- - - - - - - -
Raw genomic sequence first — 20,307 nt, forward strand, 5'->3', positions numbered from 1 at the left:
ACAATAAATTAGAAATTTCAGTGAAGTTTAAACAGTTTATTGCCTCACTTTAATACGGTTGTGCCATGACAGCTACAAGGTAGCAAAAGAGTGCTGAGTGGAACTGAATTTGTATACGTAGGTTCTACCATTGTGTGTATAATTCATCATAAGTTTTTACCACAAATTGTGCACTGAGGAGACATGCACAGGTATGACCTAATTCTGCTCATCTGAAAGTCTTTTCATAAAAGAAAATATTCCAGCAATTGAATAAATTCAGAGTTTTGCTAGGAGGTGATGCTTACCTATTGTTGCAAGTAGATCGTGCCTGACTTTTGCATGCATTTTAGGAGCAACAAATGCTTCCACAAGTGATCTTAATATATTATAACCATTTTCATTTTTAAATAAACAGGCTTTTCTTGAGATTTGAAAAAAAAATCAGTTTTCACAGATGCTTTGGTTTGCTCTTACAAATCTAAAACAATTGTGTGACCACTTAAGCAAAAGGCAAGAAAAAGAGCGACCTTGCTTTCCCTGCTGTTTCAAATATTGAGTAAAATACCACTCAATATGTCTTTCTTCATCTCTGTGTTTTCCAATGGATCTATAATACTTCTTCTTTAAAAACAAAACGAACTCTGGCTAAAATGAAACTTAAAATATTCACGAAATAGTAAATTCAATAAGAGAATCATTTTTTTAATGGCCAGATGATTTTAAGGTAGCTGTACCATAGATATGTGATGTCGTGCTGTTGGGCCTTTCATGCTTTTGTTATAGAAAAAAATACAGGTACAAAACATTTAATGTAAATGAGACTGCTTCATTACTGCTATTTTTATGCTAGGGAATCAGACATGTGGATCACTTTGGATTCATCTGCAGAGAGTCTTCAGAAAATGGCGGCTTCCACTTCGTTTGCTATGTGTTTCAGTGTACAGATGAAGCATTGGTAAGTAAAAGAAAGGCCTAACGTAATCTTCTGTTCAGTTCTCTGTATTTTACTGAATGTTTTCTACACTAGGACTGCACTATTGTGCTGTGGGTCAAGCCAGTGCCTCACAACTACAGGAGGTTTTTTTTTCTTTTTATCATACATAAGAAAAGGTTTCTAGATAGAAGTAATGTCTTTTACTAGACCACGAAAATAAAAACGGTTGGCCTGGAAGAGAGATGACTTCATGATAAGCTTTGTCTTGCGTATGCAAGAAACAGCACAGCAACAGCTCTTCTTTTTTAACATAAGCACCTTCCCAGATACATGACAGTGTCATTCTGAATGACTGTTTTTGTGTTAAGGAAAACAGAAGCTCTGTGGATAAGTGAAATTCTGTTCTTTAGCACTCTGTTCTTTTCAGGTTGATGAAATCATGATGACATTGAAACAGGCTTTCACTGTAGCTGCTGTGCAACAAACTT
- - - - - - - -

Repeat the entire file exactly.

Raw genomic sequence first — 20,307 nt, forward strand, 5'->3', positions numbered from 1 at the left:
ACAATAAATTAGAAATTTCAGTGAAGTTTAAACAGTTTATTGCCTCACTTTAATACGGTTGTGCCATGACAGCTACAAGGTAGCAAAAGAGTGCTGAGTGGAACTGAATTTGTATACGTAGGTTCTACCATTGTGTGTATAATTCATCATAAGTTTTTACCACAAATTGTGCACTGAGGAGACATGCACAGGTATGACCTAATTCTGCTCATCTGAAAGTCTTTTCATAAAAGAAAATATTCCAGCAATTGAATAAATTCAGAGTTTTGCTAGGAGGTGATGCTTACCTATTGTTGCAAGTAGATCGTGCCTGACTTTTGCATGCATTTTAGGAGCAACAAATGCTTCCACAAGTGATCTTAATATATTATAACCATTTTCATTTTTAAATAAACAGGCTTTTCTTGAGATTTGAAAAAAAAATCAGTTTTCACAGATGCTTTGGTTTGCTCTTACAAATCTAAAACAATTGTGTGACCACTTAAGCAAAAGGCAAGAAAAAGAGCGACCTTGCTTTCCCTGCTGTTTCAAATATTGAGTAAAATACCACTCAATATGTCTTTCTTCATCTCTGTGTTTTCCAATGGATCTATAATACTTCTTCTTTAAAAACAAAACGAACTCTGGCTAAAATGAAACTTAAAATATTCACGAAATAGTAAATTCAATAAGAGAATCATTTTTTTAATGGCCAGATGATTTTAAGGTAGCTGTACCATAGATATGTGATGTCGTGCTGTTGGGCCTTTCATGCTTTTGTTATAGAAAAAAATACAGGTACAAAACATTTAATGTAAATGAGACTGCTTCATTACTGCTATTTTTATGCTAGGGAATCAGACATGTGGATCACTTTGGATTCATCTGCAGAGAGTCTTCAGAAAATGGCGGCTTCCACTTCGTTTGCTATGTGTTTCAGTGTACAGATGAAGCATTGGTAAGTAAAAGAAAGGCCTAACGTAATCTTCTGTTCAGTTCTCTGTATTTTACTGAATGTTTTCTACACTAGGACTGCACTATTGTGCTGTGGGTCAAGCCAGTGCCTCACAACTACAGGAGGTTTTTTTTTCTTTTTATCATACATAAGAAAAGGTTTCTAGATAGAAGTAATGTCTTTTACTAGACCACGAAAATAAAAACGGTTGGCCTGGAAGAGAGATGACTTCATGATAAGCTTTGTCTTGCGTATGCAAGAAACAGCACAGCAACAGCTCTTCTTTTTTAACATAAGCACCTTCCCAGATACATGACAGTGTCATTCTGAATGACTGTTTTTGTGTTAAGGAAAACAGAAGCTCTGTGGATAAGTGAAATTCTGTTCTTTAGCACTCTGTTCTTTTCAGGTTGATGAAATCATGATGACATTGAAACAGGCTTTCACTGTAGCTGCTGTGCAACAAACTT